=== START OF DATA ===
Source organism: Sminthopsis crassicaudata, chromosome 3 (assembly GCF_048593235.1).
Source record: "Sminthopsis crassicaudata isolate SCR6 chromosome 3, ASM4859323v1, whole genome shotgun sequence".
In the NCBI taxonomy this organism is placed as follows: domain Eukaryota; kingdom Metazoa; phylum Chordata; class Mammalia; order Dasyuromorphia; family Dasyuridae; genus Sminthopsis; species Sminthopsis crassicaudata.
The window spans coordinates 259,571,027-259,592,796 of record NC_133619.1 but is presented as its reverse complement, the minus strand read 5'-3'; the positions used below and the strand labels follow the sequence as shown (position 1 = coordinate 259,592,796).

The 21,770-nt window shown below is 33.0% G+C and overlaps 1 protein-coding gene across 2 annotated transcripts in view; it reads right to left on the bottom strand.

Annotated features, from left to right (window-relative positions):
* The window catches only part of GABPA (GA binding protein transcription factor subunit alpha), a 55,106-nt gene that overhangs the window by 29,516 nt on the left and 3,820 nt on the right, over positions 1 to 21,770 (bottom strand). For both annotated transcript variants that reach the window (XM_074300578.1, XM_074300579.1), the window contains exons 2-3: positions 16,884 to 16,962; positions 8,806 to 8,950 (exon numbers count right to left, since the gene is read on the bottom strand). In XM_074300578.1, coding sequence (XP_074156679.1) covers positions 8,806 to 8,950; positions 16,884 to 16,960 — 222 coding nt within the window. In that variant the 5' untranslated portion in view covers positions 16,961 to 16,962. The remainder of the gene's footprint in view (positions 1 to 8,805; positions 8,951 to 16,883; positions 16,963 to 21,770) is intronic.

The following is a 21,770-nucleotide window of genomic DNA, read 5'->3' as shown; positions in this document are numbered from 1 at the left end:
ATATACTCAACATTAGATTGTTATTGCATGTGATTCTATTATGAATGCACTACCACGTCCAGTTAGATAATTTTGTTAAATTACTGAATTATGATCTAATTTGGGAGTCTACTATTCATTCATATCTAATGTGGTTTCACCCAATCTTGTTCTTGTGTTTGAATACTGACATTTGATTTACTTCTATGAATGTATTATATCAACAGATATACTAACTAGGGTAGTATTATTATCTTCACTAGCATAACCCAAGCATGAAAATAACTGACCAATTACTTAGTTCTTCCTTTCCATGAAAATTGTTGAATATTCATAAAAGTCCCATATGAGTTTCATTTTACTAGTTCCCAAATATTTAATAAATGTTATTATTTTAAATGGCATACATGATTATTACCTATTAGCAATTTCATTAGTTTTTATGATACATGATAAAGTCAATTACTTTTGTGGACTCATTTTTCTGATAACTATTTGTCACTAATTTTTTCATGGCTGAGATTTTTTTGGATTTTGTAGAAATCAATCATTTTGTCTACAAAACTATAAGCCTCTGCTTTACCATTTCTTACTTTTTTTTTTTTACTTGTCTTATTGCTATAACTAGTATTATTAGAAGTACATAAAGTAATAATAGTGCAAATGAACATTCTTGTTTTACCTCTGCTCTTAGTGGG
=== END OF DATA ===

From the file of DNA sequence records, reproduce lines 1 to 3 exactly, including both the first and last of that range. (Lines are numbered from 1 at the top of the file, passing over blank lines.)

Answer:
Source organism: Sminthopsis crassicaudata, chromosome 3 (assembly GCF_048593235.1).
Source record: "Sminthopsis crassicaudata isolate SCR6 chromosome 3, ASM4859323v1, whole genome shotgun sequence".
In the NCBI taxonomy this organism is placed as follows: domain Eukaryota; kingdom Metazoa; phylum Chordata; class Mammalia; order Dasyuromorphia; family Dasyuridae; genus Sminthopsis; species Sminthopsis crassicaudata.